When you know you’re going to be camping in a cold climate and that winter is coming, you usually have plenty of time to take necessary precautions. You can beef up the insulation in the under carriage storage areas and winterize your water hoses. You can seal the windows with plastic wrap or weather stripping, and install thermal or insulating blinds and curtains to keep the warm air inside and the colder air out. What about, however, when the weather suddenly turns?
Perhaps the previous day was comfortable and then with little warning, the air became surprisingly cold. Besides increasing the RV’s insulation and regularly maintaining your furnace for efficiency, there are several things you can do that provide short term or “emergency” fixes to reduce drafts and make you more comfortable in your motorhome. Consider the following tips.
Park Appropriately for the Temperature.
As many can attest, when the sun is out and the shades are open, a motorhome can easily take on the warming conditions of a green house. Since the sun is always putting out heat, on Winter days, you should park in such a way that you get the most heat inside as possible. Typically, this should be with the RV’s windshield pointing south.
Keep It All In.
Once the heat is in your RV, you want to keep it there. Cover and insulate all windows that don't have heat coming in with thermal curtains or blinds so that less heat will escape through them. In other words, cover the west windows in the morning when the sun is on the eastern side and cover the east windows after noon. When the sun goes down, close everything up. Shut all of the blinds and cover the windows to keep the heat from escaping during the night.
Pack an Electric Space Heater.
Having one or more space heaters provides you with versatility and options. We place it in the living room/kitchen area during the day, in the bathroom during showers, and in the bedroom at night. This provides us with a steady source of heat in whichever room we are using.
You don’t have to buy a fancy or expensive space heater; just one that gets the job done. There are several aspects to consider when choosing one. For example, ceramic and infrared heaters generally have a better safety record than older versions, so you should consider those first. Then, look for one that has a sensor that shuts it off in case it tips over, has a multi-speed fan for easy adjustment, and has a removable filter so you can clean it. Also keep size in mind. Smaller is better when you are buying something you will be storing in your RV.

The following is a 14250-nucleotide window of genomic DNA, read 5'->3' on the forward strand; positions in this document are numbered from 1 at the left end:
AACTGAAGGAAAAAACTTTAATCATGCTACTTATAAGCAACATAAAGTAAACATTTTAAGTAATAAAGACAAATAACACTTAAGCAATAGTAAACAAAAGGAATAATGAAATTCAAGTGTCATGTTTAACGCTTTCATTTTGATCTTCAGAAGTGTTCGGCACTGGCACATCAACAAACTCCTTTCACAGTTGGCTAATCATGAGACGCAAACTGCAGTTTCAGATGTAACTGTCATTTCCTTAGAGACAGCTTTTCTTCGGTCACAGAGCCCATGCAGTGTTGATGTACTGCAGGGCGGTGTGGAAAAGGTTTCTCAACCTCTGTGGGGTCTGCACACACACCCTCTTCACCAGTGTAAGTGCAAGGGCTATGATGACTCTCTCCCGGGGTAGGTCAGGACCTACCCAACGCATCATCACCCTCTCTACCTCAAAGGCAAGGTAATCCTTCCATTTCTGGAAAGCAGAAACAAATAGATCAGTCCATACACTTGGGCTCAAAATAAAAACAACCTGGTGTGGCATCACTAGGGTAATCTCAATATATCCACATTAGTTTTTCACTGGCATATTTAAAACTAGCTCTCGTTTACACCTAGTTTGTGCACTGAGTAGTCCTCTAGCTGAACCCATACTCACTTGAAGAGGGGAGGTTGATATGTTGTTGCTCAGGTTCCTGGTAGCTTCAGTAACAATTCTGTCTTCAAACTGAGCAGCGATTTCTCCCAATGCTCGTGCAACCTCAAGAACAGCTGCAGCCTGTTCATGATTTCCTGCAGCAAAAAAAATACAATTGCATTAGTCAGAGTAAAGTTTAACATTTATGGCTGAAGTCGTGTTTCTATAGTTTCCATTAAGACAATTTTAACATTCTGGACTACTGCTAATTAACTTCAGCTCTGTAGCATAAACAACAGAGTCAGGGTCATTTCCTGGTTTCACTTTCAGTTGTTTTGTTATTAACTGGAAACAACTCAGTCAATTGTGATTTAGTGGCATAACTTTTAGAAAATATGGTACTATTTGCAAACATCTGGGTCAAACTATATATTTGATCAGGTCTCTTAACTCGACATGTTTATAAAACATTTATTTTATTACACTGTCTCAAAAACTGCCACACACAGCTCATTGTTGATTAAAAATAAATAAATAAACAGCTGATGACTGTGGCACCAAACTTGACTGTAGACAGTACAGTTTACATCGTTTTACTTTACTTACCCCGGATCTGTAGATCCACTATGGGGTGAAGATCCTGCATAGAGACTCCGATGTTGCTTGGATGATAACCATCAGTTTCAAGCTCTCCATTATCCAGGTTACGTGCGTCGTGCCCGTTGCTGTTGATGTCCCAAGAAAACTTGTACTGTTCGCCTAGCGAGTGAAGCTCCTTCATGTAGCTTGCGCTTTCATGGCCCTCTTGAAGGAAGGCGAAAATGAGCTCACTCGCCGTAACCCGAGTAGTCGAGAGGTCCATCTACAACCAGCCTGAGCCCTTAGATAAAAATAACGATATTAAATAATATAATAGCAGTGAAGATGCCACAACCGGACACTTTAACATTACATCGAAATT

Use Rugs and Blankets as Impromptu Insulation.
When the inside of your motorhome is chilly, use blankets and rugs as temporary forms of insulation. Throw rugs can help keep your feet warm when you are walking on the often cold, under-insulated floor of your RV. They also help reduce the amount of cold air entering through the floor.
Use Insulated "Snakes" to Block the Drafts.
Another way to eliminate drafts and seeping cold air from entering your camper or travel trailer is to invest in and use insulated “snakes.” These three to four feet long, stuffed cloth tubes are made to block cold air that enters the space from underneath the front door. Most RVs, however, have several cracks and gaps around the floor, especially if they have slide outs.
Using multiple snakes, you can virtually insulate the perimeter of the interior of your living space by placing them end to end around the edges of the rooms. Anywhere you feel a breeze coming in, like the bottom of your slide outs, cabinets, and even at the base of your windows, place a snake.
Tape Up the Cracks and Gaps.
Another temporary solution for drafts entering through gaps and cracks is applying tape. We usually have masking tape and we always have duct tape on hand. Perhaps a better option, however, is painting tape if you have it.